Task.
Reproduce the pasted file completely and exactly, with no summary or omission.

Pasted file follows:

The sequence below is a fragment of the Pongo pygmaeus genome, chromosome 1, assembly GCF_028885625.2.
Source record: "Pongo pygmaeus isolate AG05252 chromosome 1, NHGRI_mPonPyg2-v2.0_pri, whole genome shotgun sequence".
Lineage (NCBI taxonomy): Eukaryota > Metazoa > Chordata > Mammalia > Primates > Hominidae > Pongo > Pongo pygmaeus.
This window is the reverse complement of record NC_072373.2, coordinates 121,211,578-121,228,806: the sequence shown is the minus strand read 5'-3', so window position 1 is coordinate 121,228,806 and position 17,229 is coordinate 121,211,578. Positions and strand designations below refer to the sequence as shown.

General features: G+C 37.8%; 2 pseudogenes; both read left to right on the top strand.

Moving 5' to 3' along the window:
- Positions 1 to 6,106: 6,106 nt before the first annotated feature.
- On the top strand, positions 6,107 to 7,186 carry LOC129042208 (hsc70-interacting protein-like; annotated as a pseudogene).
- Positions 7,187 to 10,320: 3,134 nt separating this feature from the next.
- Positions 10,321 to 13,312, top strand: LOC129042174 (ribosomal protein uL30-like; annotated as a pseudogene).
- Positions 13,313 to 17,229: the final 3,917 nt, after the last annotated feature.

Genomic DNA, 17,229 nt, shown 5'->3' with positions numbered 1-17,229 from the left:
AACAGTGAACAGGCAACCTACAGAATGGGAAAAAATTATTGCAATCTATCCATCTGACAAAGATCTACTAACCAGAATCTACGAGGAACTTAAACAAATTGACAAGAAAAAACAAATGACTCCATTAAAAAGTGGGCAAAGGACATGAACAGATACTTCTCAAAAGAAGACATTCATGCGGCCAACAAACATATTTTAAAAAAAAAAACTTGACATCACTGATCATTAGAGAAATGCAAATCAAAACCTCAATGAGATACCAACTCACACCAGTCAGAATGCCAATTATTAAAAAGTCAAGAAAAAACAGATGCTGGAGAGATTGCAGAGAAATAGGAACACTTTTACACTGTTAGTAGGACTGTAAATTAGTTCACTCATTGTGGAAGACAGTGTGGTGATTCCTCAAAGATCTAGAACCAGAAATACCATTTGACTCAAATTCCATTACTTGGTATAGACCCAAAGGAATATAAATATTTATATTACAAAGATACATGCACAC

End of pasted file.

The sequence below is a fragment of the Pongo pygmaeus genome, chromosome 1, assembly GCF_028885625.2.
Source record: "Pongo pygmaeus isolate AG05252 chromosome 1, NHGRI_mPonPyg2-v2.0_pri, whole genome shotgun sequence".
Lineage (NCBI taxonomy): Eukaryota > Metazoa > Chordata > Mammalia > Primates > Hominidae > Pongo > Pongo pygmaeus.
This window is the reverse complement of record NC_072373.2, coordinates 121,211,578-121,228,806: the sequence shown is the minus strand read 5'-3', so window position 1 is coordinate 121,228,806 and position 17,229 is coordinate 121,211,578. Positions and strand designations below refer to the sequence as shown.

General features: G+C 37.8%; 2 pseudogenes; both read left to right on the top strand.

Moving 5' to 3' along the window:
- Positions 1 to 6,106: 6,106 nt before the first annotated feature.
- On the top strand, positions 6,107 to 7,186 carry LOC129042208 (hsc70-interacting protein-like; annotated as a pseudogene).
- Positions 7,187 to 10,320: 3,134 nt separating this feature from the next.
- Positions 10,321 to 13,312, top strand: LOC129042174 (ribosomal protein uL30-like; annotated as a pseudogene).
- Positions 13,313 to 17,229: the final 3,917 nt, after the last annotated feature.

Genomic DNA, 17,229 nt, shown 5'->3' with positions numbered 1-17,229 from the left:
AACAGTGAACAGGCAACCTACAGAATGGGAAAAAATTATTGCAATCTATCCATCTGACAAAGATCTACTAACCAGAATCTACGAGGAACTTAAACAAATTGACAAGAAAAAACAAATGACTCCATTAAAAAGTGGGCAAAGGACATGAACAGATACTTCTCAAAAGAAGACATTCATGCGGCCAACAAACATATTTTAAAAAAAAAAACTTGACATCACTGATCATTAGAGAAATGCAAATCAAAACCTCAATGAGATACCAACTCACACCAGTCAGAATGCCAATTATTAAAAAGTCAAGAAAAAACAGATGCTGGAGAGATTGCAGAGAAATAGGAACACTTTTACACTGTTAGTAGGACTGTAAATTAGTTCACTCATTGTGGAAGACAGTGTGGTGATTCCTCAAAGATCTAGAACCAGAAATACCATTTGACTCAAATTCCATTACTTGGTATAGACCCAAAGGAATATAAATATTTATATTACAAAGATACATGCACAC